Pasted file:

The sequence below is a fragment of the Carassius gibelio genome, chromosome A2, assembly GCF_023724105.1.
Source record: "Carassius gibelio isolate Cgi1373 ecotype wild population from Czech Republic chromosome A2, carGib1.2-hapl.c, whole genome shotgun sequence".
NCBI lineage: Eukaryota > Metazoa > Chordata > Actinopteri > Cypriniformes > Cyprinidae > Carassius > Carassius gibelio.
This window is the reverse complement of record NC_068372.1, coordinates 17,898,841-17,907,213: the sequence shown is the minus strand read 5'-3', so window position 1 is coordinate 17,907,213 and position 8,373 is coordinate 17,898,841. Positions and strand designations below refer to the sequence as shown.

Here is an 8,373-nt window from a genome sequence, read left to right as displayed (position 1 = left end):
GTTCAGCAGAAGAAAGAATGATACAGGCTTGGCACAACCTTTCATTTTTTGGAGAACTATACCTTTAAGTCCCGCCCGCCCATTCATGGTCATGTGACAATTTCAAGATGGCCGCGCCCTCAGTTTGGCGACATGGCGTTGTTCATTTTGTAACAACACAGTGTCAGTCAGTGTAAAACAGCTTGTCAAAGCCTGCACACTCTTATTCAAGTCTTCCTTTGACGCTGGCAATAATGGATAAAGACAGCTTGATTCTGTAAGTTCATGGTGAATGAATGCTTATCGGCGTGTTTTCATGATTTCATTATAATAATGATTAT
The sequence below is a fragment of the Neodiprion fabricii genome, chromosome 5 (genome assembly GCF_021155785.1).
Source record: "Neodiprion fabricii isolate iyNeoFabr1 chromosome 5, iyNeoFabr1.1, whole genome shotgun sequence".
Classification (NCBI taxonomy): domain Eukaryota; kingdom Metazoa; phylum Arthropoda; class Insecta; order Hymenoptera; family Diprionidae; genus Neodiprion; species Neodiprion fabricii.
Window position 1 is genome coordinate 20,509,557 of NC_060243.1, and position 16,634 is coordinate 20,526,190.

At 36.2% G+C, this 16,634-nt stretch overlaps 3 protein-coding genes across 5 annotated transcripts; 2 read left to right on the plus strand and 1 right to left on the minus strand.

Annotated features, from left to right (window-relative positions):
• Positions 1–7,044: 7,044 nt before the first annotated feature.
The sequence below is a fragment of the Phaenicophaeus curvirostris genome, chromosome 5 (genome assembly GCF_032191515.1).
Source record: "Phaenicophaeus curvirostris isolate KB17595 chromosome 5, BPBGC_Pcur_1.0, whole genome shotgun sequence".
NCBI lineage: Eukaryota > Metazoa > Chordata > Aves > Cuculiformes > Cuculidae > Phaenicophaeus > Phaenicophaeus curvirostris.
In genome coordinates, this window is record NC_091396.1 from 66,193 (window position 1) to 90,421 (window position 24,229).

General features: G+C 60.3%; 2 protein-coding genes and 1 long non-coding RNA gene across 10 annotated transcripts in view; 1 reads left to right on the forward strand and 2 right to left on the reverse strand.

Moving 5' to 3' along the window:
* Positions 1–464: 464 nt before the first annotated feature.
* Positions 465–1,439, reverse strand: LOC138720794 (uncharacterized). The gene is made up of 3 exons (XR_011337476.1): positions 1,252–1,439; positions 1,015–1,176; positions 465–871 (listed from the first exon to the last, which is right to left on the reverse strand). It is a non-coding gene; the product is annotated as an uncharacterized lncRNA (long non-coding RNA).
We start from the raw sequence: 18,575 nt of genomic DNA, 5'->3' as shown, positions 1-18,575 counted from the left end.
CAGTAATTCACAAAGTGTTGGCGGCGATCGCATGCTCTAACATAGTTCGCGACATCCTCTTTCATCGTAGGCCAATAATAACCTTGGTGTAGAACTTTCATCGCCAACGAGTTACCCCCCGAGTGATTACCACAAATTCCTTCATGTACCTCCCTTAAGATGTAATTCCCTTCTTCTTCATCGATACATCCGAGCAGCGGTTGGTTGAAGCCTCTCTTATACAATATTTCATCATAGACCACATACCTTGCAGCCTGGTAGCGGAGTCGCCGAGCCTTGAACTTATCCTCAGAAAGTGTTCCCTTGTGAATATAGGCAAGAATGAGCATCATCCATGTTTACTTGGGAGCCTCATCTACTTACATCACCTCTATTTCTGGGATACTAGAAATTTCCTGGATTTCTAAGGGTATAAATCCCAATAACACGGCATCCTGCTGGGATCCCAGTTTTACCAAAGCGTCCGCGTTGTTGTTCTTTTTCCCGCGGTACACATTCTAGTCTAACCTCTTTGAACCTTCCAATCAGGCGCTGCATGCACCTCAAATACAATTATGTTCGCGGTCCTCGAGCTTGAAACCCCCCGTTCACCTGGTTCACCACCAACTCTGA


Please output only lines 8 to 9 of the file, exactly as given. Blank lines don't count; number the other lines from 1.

Source record: "Neodiprion fabricii isolate iyNeoFabr1 chromosome 5, iyNeoFabr1.1, whole genome shotgun sequence".
Classification (NCBI taxonomy): domain Eukaryota; kingdom Metazoa; phylum Arthropoda; class Insecta; order Hymenoptera; family Diprionidae; genus Neodiprion; species Neodiprion fabricii.